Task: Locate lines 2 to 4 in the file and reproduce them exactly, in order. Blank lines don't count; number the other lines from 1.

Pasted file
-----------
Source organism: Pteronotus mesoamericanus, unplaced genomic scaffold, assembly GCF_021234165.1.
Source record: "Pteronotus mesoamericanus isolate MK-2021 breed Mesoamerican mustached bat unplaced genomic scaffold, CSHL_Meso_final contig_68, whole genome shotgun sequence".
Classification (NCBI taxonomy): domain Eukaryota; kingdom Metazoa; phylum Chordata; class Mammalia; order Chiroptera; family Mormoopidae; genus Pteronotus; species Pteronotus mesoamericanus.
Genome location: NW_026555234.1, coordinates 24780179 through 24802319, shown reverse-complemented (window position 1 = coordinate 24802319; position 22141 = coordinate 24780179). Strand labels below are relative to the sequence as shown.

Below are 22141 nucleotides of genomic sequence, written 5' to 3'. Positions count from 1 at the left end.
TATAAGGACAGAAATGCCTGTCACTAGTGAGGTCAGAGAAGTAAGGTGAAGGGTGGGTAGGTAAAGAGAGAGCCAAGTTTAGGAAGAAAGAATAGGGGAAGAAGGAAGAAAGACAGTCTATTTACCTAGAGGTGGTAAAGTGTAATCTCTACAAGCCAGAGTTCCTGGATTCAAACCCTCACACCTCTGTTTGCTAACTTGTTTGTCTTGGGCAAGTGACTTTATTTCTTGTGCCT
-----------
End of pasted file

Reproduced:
Source record: "Pteronotus mesoamericanus isolate MK-2021 breed Mesoamerican mustached bat unplaced genomic scaffold, CSHL_Meso_final contig_68, whole genome shotgun sequence".
Classification (NCBI taxonomy): domain Eukaryota; kingdom Metazoa; phylum Chordata; class Mammalia; order Chiroptera; family Mormoopidae; genus Pteronotus; species Pteronotus mesoamericanus.
Genome location: NW_026555234.1, coordinates 24780179 through 24802319, shown reverse-complemented (window position 1 = coordinate 24802319; position 22141 = coordinate 24780179). Strand labels below are relative to the sequence as shown.